I recommend reading our article on the director’s vision. That will help you understand how to choose the way your film will feel and look. Your first step to achieving that is to understand your idea of the movie and make sure it is clear to you and your staff. Once you can write your idea of the film in 50 words or less, it is clear.

Your next step in planning is to go through every scene in the script and break it down. Breaking down the text means identifying elements needed to shoot and edit the scene in all the scene elements like locations, props, costumes, actors, music… Usually, that’s a thing for the producer to do, but for the director, it’s a chance to find elements he can adjust his vision. Breaking down the script will also help you to know your script inside out. 

2. Learn the different shots and their meaning – If you want to direct a film, you need to learn about the different shots. The angles of camera shots are essential for delivering the film’s meaning. Usually, In every scene, the director will choose different camera angles. The angles of the shots will have a significant effect on the atmosphere of the movie, and it can dramatically affect the way the audience will perceive the characters.

shooting script

3. Write a shooting script – Don’t improvise on the set because you won’t be able to think there. If you want to read more about it, check out our article about shooting scripts.

4. Build a budget – Don’t go to shooting without knowing how much it is going to cost you. Once you understand how much it is going to cost, you should also try to get financing. If you want to learn more about it, read this article about building your budget.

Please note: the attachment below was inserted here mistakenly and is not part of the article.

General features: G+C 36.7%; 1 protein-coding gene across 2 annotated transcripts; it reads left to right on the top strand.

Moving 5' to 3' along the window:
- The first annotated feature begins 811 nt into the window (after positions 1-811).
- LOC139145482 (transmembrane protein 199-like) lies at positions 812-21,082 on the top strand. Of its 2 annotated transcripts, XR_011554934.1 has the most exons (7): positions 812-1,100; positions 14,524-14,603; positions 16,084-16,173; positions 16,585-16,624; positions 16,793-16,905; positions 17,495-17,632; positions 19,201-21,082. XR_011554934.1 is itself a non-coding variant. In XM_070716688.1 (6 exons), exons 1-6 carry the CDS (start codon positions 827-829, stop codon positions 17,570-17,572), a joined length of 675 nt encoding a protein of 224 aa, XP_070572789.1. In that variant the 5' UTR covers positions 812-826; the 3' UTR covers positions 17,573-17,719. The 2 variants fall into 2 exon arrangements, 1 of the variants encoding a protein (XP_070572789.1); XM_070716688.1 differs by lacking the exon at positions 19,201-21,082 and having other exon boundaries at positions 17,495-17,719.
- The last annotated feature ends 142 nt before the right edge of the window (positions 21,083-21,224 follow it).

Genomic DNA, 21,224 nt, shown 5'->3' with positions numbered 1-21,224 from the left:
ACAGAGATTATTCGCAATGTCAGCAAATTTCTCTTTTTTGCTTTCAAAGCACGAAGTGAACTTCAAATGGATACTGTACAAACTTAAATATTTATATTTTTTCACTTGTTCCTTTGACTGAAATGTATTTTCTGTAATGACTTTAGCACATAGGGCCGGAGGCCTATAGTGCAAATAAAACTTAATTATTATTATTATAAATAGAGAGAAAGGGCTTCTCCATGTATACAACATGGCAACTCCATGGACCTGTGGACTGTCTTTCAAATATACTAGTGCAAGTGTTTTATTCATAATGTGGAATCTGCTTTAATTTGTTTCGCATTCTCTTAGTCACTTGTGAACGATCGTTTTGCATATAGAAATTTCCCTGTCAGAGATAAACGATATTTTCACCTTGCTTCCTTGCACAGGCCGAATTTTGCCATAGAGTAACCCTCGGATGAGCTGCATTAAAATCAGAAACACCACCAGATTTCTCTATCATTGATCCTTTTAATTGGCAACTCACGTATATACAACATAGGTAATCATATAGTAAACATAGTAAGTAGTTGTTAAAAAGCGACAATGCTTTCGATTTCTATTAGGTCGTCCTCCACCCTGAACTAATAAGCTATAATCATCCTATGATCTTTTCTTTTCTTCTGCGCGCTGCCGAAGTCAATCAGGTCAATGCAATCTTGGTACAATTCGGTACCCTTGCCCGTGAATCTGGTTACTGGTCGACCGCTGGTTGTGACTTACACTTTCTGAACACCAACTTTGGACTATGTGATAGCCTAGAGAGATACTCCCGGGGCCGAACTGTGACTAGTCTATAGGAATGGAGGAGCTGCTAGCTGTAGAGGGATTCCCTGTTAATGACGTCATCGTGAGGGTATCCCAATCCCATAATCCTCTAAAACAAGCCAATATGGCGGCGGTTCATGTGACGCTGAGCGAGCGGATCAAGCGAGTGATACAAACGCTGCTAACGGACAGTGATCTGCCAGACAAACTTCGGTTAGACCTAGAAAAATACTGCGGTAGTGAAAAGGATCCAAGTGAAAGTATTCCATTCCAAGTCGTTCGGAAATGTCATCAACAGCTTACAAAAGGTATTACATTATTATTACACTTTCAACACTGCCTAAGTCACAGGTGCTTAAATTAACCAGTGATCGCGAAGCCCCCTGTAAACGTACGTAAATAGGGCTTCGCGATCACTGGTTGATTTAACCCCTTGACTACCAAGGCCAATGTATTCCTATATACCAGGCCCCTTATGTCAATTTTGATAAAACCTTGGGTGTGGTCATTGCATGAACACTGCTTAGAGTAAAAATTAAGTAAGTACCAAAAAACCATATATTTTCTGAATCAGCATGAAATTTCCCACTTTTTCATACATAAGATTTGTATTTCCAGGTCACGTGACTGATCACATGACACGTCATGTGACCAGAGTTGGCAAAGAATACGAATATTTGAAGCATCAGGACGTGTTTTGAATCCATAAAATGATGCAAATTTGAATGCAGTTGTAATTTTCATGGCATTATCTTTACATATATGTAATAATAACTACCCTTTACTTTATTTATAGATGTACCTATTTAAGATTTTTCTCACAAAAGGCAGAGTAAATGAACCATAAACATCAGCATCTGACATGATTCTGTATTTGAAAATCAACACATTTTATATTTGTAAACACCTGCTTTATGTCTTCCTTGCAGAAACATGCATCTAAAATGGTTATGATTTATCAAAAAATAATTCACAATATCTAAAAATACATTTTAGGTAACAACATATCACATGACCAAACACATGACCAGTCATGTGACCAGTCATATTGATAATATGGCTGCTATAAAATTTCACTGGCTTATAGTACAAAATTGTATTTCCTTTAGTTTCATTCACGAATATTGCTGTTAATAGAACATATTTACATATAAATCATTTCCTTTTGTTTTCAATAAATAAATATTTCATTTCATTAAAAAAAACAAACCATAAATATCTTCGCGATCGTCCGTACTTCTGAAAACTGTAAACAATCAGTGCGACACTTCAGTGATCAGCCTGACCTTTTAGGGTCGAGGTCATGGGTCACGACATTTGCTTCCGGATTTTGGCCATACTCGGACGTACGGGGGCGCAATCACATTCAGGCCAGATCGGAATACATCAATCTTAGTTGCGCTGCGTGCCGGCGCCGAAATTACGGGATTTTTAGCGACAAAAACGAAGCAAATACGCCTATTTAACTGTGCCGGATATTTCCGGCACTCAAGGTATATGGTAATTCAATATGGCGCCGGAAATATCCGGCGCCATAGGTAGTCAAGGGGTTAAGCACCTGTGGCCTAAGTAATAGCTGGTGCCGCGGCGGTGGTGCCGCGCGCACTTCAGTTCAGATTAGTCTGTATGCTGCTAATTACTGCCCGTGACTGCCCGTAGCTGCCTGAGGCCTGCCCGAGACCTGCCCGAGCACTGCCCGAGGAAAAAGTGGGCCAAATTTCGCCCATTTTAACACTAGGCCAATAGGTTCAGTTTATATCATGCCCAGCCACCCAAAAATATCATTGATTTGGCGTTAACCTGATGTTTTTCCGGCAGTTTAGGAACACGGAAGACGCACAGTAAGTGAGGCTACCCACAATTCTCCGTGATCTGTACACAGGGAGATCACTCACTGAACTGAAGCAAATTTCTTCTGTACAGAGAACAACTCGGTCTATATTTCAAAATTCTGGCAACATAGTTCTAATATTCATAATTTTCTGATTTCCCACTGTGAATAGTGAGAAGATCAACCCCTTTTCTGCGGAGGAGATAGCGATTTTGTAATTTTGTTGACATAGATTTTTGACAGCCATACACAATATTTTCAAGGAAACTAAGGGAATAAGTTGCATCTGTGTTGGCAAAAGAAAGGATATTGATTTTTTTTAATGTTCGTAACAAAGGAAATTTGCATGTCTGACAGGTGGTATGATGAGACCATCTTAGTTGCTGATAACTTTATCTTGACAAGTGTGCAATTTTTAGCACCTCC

5. Find a producer – It might look at the start you can do everything by yourself, but once you are on set, you’re going to need some help. On the set you need as much work as you can, so you can focus on directing.

6. Cast the best crew you can get – They say 90 percent of directing actors are casting. I think it’s true, but it’s true about every department in your film. It is crucial to find crew and actors that believe in your movie and with whom you got a good connection with them. They need to be willing to do whatever it takes to make your vision come true. Please read this article about Audition Actors to get some tips on doing it right.

7. Rehearse – Do film acting rehearsal before shooting and help your actors build their character. Talk about their back story, and give your actors homework. 



film production

8. Be open to changes – Learning how to direct a movie starts with understanding the world around you. So the first tip was to be prepared, but sometimes on set, you might get some new ideas. You need to stay focused on your plan, but if an excellent idea pops up, consult your crew and decide whether to use it or not